The Steelers got the ball back with 3:56 minutes left. New England had all of their time outs left, so at least 2 first downs were in order. There the Steelers committed their cardinal sins.
- The Steelers played it cautious, running the ball twice and punting after 3.
- Sean Davis got both hands on Tom Brady’s first pass, but couldn’t hold on. You NEVER give Brady a 2nd chance.
- Brady then proceeded to connect with Ron Gronkowski on four straight plays, including a TD and 2 point conversion
If you’re going to beat the Patriots, you really have to find a way to stop Tom Brady to Ron Gronkowski. OK, that’s easy to say but hard to do, and the Steelers knew that as the drive began, but they failed.
The Greatest Comeback that Never Was
The Steelers had 52 seconds and 1 time out left to come back to either tie or win. Such last minute heroics have been a staple for the Steelers during 2017, but nothing prepared them for what came next.
JuJu Smith-Schuster took a simple slant route and while looking for the sidelines, broke free through the Patriots secondary for a 69 yard reception. Ben Roethlisberger hit Jesse James on the next play for an apparent touchdown….
…Except it wasn’t a touchdown.
I can't stand the #Steelers and I will never stick up for them, BUT unbelievable that the catch by Jesse James is not considered a catch/Touchdown. #NEvsPIT pic.twitter.com/R6cDzMKTg8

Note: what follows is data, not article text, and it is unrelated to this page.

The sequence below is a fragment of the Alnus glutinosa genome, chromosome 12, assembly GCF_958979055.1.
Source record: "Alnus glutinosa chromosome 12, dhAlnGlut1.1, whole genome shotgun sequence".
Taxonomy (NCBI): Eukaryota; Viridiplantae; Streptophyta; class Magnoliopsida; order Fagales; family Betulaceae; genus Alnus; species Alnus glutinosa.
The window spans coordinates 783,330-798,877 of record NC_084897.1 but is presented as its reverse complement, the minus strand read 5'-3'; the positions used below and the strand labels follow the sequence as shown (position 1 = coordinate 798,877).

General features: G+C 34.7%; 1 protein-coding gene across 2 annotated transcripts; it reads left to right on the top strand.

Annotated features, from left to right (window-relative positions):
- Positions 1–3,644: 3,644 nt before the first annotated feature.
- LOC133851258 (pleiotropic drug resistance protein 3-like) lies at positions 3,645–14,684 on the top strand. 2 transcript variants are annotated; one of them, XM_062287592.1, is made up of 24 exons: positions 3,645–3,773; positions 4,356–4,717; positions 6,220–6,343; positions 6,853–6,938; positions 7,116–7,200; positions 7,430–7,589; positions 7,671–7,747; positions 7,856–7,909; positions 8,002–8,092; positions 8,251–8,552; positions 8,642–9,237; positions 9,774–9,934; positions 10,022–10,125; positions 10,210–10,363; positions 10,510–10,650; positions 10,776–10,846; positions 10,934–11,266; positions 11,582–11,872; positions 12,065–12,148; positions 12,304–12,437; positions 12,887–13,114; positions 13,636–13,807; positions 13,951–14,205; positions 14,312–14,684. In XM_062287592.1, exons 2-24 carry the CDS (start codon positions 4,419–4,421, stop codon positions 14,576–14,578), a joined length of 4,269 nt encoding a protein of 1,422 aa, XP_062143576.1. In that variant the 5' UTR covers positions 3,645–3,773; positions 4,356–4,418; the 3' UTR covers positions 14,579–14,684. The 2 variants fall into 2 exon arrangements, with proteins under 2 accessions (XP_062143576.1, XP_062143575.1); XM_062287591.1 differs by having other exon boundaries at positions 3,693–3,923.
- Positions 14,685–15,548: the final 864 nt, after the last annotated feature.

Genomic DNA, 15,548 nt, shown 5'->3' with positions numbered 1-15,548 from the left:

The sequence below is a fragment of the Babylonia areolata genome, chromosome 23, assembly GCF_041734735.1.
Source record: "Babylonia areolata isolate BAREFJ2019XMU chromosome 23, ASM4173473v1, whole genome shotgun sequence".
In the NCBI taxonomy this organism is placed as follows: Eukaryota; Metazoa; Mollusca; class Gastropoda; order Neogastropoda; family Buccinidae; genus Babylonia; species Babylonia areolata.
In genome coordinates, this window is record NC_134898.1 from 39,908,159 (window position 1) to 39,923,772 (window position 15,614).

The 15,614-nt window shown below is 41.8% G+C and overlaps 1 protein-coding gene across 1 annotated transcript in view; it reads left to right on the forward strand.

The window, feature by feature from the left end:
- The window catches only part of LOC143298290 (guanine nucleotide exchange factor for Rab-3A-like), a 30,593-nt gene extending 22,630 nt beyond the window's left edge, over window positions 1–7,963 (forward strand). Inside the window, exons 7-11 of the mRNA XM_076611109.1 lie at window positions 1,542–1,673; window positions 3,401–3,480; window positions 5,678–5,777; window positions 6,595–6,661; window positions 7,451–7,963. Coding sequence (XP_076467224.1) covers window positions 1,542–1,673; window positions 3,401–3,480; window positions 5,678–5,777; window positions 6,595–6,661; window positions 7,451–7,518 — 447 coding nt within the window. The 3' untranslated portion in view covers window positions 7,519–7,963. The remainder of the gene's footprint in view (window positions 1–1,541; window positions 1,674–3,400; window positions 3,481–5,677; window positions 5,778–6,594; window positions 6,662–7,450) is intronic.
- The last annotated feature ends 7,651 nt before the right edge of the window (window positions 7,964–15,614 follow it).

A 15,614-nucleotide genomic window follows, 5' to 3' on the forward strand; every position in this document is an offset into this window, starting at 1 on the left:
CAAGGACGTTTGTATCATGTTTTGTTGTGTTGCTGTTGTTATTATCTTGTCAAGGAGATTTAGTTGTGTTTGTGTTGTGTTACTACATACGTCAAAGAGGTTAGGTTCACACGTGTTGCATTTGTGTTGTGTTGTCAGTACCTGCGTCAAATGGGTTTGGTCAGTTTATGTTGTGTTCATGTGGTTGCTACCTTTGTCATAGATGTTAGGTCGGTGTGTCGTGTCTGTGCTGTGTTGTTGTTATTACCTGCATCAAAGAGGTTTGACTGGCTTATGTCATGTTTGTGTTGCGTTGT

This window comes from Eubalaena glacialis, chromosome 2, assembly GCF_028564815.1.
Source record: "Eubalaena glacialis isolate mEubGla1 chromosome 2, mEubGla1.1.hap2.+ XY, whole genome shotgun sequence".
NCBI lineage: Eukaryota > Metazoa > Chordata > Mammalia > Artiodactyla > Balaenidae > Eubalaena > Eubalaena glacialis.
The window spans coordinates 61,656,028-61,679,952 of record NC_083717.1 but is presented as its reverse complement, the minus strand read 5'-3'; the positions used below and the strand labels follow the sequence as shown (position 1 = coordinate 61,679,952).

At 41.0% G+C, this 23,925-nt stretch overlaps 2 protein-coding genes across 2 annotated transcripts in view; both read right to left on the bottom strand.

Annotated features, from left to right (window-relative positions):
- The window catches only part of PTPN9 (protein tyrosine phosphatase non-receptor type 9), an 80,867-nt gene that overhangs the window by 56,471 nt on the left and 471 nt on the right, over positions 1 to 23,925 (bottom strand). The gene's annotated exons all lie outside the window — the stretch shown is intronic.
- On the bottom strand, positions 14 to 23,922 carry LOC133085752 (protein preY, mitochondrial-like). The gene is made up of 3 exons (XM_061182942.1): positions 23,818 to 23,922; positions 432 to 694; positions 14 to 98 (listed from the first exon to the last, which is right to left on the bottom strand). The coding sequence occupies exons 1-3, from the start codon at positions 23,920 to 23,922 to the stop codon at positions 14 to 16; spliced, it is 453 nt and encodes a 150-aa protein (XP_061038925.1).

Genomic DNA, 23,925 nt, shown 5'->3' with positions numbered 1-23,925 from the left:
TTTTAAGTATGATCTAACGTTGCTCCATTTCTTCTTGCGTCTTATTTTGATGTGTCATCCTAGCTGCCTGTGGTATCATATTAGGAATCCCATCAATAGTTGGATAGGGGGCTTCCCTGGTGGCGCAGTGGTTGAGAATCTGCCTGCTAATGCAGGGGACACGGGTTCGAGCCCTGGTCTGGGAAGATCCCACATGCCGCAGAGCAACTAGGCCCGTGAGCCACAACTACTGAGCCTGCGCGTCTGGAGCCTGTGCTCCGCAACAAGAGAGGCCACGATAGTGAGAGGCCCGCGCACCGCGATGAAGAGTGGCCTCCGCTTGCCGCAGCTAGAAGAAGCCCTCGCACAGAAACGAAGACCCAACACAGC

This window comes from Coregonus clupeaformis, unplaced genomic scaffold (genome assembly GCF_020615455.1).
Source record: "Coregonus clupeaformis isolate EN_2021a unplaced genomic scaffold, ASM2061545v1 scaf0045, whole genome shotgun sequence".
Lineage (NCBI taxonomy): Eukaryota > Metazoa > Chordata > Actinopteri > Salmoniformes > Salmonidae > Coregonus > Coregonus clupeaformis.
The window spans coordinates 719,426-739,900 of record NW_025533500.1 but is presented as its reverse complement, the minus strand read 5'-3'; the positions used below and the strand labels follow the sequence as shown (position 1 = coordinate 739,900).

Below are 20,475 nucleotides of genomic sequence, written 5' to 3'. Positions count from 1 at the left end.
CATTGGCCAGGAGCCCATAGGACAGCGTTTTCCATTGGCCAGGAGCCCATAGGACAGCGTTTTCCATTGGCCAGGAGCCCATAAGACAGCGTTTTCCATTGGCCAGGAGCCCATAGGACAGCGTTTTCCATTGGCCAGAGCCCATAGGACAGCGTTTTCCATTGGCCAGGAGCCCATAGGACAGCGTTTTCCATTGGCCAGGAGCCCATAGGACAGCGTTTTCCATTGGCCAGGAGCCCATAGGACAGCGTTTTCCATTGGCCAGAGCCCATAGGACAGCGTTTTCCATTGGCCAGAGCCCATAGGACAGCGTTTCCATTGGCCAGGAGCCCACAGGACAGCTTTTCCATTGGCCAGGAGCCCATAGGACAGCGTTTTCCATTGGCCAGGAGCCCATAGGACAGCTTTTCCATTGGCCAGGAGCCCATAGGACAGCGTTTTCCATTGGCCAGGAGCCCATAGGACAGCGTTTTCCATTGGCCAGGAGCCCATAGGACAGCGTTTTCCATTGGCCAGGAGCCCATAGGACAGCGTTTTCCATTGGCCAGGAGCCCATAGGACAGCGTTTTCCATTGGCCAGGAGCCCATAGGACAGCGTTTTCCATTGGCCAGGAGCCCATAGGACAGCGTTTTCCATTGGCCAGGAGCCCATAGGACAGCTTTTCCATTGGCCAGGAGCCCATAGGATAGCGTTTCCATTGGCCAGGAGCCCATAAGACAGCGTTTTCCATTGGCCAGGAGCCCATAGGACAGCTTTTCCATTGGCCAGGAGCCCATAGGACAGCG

— (@3lone) December 18, 2017
The replay officials ruled that Jesse James didn’t have complete control of the ball. Was that the correct call? Honestly, it does look like their ruling was within the letter of the law, although enough neutral observers, including Tony Dungy, argue that the reversal is a gross miscarriage of justice.
- It matters little now.
Ben Roethlisberger hit Darrius Heyward-Bey on his next throw, who failed to get out of bounds. Instead of clocking the ball and giving Chris Boswell a chance to tie the game, Ben Roethlisberger went for all the marbles. Ben tried to thread the ball in triple coverage to Eli Rogers only to have the pass deflected and intercepted by Duron Harmon.
- Just like that, it was all over for the Steelers.